A consideration should be made to demyelinating disorders such as multiple sclerosis (MS), which are noted to have an increased prevalence in patients with IBD. In a large retrospective study, it was noted that 0.5% of CD patients had also been diagnosed with MS, while the estimated prevalence of MS in the general population is only about 0.1%. Other studies have also highlighted an increased risk of MS in IBD patients, as compared with a matched control group [1, 13]. Another potential concern to consider is the IBD patient with sudden neurological symptoms who has recently been treated with biologics such as tumor necrosis factor alpha inhibitor (anti-TNF) drugs. These medications have been reported to trigger CNS white matter lesions as a rare side effect [1, 14]. This has led to some dispute whether the use of biologics and the development of white matter lesions are real or are explained by the underlying disease for what the medication is used for. Alternatively, demyelinating lesions have also been reported in patients taking anti-TNFs for other diseases such as rheumatoid arthritis and so the current thinking is that both the underlying disease and treatments may play a role [1, 14]. In addition, the resulting immunosuppression afforded by anti-TNFs may lead to opportunistic infections causing white matter disease such as JC virus mediated progressive multifocal leukoencephalopathy. Our patient had never been on anti-TNF medication. A thorough history and physical coupled with appropriate serological markers and investigations for infection and malignancy are warranted. Imaging studies, lumbar puncture, and cerebral angiograms can be vital in differentiating between the various causes of brain lesions. And, as was done in our patient, brain biopsy may be necessary to ultimately diagnose the patient’s condition.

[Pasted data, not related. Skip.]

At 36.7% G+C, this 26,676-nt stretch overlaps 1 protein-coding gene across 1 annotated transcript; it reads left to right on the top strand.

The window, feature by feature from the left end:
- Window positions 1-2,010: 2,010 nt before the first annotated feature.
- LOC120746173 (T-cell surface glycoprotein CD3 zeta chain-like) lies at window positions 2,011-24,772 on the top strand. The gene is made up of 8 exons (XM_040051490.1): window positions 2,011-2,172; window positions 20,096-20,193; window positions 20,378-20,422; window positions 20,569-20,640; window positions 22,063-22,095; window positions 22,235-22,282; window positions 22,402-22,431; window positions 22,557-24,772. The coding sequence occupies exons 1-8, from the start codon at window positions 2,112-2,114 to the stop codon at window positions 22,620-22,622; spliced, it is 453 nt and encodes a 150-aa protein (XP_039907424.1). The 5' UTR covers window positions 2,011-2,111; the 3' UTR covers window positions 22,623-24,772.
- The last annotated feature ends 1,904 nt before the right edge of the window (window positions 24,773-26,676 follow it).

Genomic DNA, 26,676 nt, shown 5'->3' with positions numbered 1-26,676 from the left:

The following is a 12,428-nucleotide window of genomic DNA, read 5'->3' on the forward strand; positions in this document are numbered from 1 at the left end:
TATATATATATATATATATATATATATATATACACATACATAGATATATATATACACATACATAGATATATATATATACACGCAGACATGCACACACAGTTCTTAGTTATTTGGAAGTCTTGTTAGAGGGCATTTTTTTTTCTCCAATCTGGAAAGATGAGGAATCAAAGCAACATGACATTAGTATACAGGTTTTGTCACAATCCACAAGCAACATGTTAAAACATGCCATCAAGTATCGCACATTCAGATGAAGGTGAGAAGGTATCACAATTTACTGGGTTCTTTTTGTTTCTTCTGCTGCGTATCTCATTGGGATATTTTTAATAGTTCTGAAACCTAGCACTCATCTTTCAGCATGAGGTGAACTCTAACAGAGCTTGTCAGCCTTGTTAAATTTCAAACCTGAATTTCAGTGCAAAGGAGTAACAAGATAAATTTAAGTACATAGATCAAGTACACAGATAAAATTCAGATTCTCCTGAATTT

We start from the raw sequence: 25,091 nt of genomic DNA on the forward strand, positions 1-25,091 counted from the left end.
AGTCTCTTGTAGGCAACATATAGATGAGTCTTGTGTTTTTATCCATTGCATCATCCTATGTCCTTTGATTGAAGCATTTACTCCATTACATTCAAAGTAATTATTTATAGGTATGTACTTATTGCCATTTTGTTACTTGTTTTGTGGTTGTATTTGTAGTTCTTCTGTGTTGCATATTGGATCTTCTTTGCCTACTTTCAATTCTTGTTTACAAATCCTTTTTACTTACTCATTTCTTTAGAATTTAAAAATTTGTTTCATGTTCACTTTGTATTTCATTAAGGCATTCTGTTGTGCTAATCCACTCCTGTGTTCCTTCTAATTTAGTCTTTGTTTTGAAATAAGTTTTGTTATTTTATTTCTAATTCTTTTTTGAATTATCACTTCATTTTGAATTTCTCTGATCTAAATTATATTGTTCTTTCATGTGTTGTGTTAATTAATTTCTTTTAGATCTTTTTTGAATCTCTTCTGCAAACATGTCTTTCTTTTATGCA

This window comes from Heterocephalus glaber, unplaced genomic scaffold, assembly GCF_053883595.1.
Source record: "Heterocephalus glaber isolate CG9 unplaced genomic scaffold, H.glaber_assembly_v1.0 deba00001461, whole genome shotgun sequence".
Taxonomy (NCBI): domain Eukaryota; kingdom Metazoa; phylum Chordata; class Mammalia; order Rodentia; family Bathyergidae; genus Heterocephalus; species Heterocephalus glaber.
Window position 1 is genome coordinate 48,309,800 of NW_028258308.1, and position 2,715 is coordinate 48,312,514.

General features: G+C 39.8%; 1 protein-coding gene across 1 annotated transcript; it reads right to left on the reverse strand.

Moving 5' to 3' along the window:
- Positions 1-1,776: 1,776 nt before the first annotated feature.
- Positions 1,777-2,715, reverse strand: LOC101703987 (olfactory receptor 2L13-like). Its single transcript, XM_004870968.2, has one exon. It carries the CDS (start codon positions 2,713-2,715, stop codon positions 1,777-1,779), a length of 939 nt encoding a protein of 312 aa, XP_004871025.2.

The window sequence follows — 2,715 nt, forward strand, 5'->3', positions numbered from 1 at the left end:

4. Conclusion

Our case of CNS vasculitis associated with UC represents a rare manifestation of IBD, with only a handful of reported cases in the literature. This association should be considered in any patient with IBD who presents with neurological symptoms. While the differential diagnosis is extensive and necessitates a well-constructed workup, a brain biopsy may ultimately be necessary to diagnose this condition. The neurological manifestations and gross abnormalities on MRI may be disconcerting, but the majority of these patients do respond well to steroid treatment, as evidenced by the dramatic resolution of the brain lesions seen in our patient. However, the length of treatment has not been firmly established. Hopefully, with more documentation of this rare association, better diagnostic and treatment parameters may be established.

Conflict of Interests

The authors declare that there is no conflict of interests regarding the publication of this paper.